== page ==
Famed author Robert Louis Stevenson was a lifelong traveller. After an adolescence traversing the continent, and a courtship chase across the still-untamed America, he ended his years sailing to Samoa and settling there. It was he who coined the phrase “It is better to travel hopefully than to arrive”. Today’s busy jet-setters can be apt to focus entirely on their arrival, where work commitments or holiday enticements await. However, the art of travelling hopefully, making the most of the journey and using this ‘time out of time’ to relax and revive need not be lost in the 21st century.
Firstly, allow plenty of time to reach the point of departure, allowing for traffic hold-ups and unexpected diversions. That way, there is a chance to start to slow down and unwind, avoiding unnecessary anxiety. If you’re travelling by air, consider booking into an exclusive lounge to guarantee a pleasant and comfortable wait.
Modern technology makes it possible to stay switched on and glued to small screens around the clock, but this is not conducive to relaxation. Tackle any imperative work as soon as possible to give yourself the best chance of fully switching off later on. The blue light from a laptop screen will interfere with the hormone melatonin, which aids sleep. If you are flying long haul, particularly from west to east, a spell of restorative sleep will be essential to alleviate jet lag on arrival. Pack an eye mask, noise cancelling headphones and earplugs and control the urge to carry on working once cabin lights are dimmed.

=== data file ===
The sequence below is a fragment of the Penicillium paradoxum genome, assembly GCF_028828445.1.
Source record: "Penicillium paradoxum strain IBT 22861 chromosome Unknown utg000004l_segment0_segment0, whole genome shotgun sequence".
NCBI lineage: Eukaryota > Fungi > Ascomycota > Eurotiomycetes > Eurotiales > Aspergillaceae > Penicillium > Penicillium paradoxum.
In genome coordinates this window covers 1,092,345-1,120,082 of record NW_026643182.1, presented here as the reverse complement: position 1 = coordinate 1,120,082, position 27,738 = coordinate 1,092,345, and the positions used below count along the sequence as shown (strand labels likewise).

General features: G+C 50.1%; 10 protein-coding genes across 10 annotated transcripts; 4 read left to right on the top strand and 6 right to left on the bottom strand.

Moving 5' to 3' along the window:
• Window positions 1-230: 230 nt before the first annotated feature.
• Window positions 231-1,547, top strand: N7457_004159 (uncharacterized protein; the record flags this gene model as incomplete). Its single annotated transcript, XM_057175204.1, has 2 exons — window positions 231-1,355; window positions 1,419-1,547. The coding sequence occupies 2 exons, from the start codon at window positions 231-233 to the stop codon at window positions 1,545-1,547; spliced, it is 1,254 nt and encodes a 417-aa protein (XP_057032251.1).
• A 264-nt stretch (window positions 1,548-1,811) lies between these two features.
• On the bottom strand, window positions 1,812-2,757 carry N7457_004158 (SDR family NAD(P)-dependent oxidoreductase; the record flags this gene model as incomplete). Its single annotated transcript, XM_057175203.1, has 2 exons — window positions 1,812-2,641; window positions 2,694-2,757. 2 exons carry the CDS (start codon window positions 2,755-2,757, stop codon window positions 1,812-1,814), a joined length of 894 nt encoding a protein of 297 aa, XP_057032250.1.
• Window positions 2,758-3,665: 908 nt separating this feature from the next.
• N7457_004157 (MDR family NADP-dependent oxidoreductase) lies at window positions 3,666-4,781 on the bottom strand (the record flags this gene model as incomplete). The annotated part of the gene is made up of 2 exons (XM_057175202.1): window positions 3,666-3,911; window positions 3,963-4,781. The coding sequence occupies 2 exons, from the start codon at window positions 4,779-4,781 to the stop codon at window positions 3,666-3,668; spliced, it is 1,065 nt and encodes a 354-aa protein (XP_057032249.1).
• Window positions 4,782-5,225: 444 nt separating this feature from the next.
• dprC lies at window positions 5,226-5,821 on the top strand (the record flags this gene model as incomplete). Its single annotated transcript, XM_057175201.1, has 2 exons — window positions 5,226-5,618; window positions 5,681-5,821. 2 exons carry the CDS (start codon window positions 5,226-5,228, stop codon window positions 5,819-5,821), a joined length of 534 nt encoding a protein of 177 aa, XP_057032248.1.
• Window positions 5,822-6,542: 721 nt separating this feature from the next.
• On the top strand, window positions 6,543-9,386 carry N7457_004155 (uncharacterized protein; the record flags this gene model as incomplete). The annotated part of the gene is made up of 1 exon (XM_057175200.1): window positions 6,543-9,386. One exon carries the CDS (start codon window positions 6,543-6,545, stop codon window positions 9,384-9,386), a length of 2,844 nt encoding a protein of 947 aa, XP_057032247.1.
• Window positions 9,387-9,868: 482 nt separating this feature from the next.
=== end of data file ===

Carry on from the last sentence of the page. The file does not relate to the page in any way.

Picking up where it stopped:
Preparation always has been, and always will be key to establishing peace of mind when travelling. A simple standardised packing list, to be checked off before each departure, can be kept for reference on a smartphone or tablet. For flyers, one’s seat allocation can make the difference between a restful flight and an unhappy experience. Some work the system assiduously to claim a spot next to a vacant seat, or have a strong preference between window and aisle. It is always worth reserving, if only to prevent ending up in the least flexible middle seat.
Changing climes can be a challenge, so it is sensible to dress in layers. A smart appearance is more likely to win a coveted upgrade, but avoid tight, constricting garments and opt for soft fabrics and a loose fit. Pack a warm scarf and socks in carry-on luggage in case the air conditioning turns chilly; the scarf can alternatively serve as an extra pillow.
If time and boundaries permit, consider taking a train instead of a plane. With no lengthy check-in procedures or luggage restrictions, space is often less cramped, particularly on high-speed European services. Watching the world go by offers a rare possibility to do some much underestimated daydreaming. Travel is a suspension between hectic reality and the roles and responsibilities that will reclaim us at the other end. Learning to travel hopefully is a habit that turns hours in transit into more than just rewards points.
For frequent visitors to the same locality, owning a local property there can make sound financial sense. Schedule in a meeting at your nearest Engel & Völkers office or access the E&V website to begin your search for a second home.